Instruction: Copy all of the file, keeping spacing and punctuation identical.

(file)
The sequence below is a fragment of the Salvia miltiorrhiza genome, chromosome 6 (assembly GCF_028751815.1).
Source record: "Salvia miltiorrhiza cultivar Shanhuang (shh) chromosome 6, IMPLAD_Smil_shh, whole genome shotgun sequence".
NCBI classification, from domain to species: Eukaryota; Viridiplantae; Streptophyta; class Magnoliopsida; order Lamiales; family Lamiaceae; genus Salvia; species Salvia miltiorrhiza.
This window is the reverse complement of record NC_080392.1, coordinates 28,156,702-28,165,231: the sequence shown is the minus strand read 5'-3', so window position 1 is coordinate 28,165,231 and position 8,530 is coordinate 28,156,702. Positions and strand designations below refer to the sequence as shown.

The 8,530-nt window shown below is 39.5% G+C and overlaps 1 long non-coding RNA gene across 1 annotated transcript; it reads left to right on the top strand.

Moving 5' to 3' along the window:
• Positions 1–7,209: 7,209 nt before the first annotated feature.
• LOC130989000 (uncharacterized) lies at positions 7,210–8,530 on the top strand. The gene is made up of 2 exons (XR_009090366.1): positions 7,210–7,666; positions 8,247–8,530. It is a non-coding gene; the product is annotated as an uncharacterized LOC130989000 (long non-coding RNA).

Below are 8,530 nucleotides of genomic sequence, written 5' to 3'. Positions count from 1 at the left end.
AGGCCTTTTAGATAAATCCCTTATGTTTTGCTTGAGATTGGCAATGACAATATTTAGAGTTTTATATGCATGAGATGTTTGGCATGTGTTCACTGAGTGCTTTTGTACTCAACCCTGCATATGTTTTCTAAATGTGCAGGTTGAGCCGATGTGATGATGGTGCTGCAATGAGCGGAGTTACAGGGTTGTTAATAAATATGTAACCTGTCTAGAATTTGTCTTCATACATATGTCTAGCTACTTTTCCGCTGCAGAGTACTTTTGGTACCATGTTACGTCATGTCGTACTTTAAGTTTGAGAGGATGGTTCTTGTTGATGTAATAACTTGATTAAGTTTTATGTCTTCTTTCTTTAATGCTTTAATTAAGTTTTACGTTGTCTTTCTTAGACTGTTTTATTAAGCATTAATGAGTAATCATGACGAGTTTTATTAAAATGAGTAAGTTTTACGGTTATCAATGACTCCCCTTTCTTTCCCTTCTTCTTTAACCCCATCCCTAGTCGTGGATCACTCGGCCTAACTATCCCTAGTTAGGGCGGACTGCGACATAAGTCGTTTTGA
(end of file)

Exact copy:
The sequence below is a fragment of the Salvia miltiorrhiza genome, chromosome 6 (assembly GCF_028751815.1).
Source record: "Salvia miltiorrhiza cultivar Shanhuang (shh) chromosome 6, IMPLAD_Smil_shh, whole genome shotgun sequence".
NCBI classification, from domain to species: Eukaryota; Viridiplantae; Streptophyta; class Magnoliopsida; order Lamiales; family Lamiaceae; genus Salvia; species Salvia miltiorrhiza.
This window is the reverse complement of record NC_080392.1, coordinates 28,156,702-28,165,231: the sequence shown is the minus strand read 5'-3', so window position 1 is coordinate 28,165,231 and position 8,530 is coordinate 28,156,702. Positions and strand designations below refer to the sequence as shown.

The 8,530-nt window shown below is 39.5% G+C and overlaps 1 long non-coding RNA gene across 1 annotated transcript; it reads left to right on the top strand.

Moving 5' to 3' along the window:
• Positions 1–7,209: 7,209 nt before the first annotated feature.
• LOC130989000 (uncharacterized) lies at positions 7,210–8,530 on the top strand. The gene is made up of 2 exons (XR_009090366.1): positions 7,210–7,666; positions 8,247–8,530. It is a non-coding gene; the product is annotated as an uncharacterized LOC130989000 (long non-coding RNA).

Below are 8,530 nucleotides of genomic sequence, written 5' to 3'. Positions count from 1 at the left end.
AGGCCTTTTAGATAAATCCCTTATGTTTTGCTTGAGATTGGCAATGACAATATTTAGAGTTTTATATGCATGAGATGTTTGGCATGTGTTCACTGAGTGCTTTTGTACTCAACCCTGCATATGTTTTCTAAATGTGCAGGTTGAGCCGATGTGATGATGGTGCTGCAATGAGCGGAGTTACAGGGTTGTTAATAAATATGTAACCTGTCTAGAATTTGTCTTCATACATATGTCTAGCTACTTTTCCGCTGCAGAGTACTTTTGGTACCATGTTACGTCATGTCGTACTTTAAGTTTGAGAGGATGGTTCTTGTTGATGTAATAACTTGATTAAGTTTTATGTCTTCTTTCTTTAATGCTTTAATTAAGTTTTACGTTGTCTTTCTTAGACTGTTTTATTAAGCATTAATGAGTAATCATGACGAGTTTTATTAAAATGAGTAAGTTTTACGGTTATCAATGACTCCCCTTTCTTTCCCTTCTTCTTTAACCCCATCCCTAGTCGTGGATCACTCGGCCTAACTATCCCTAGTTAGGGCGGACTGCGACATAAGTCGTTTTGA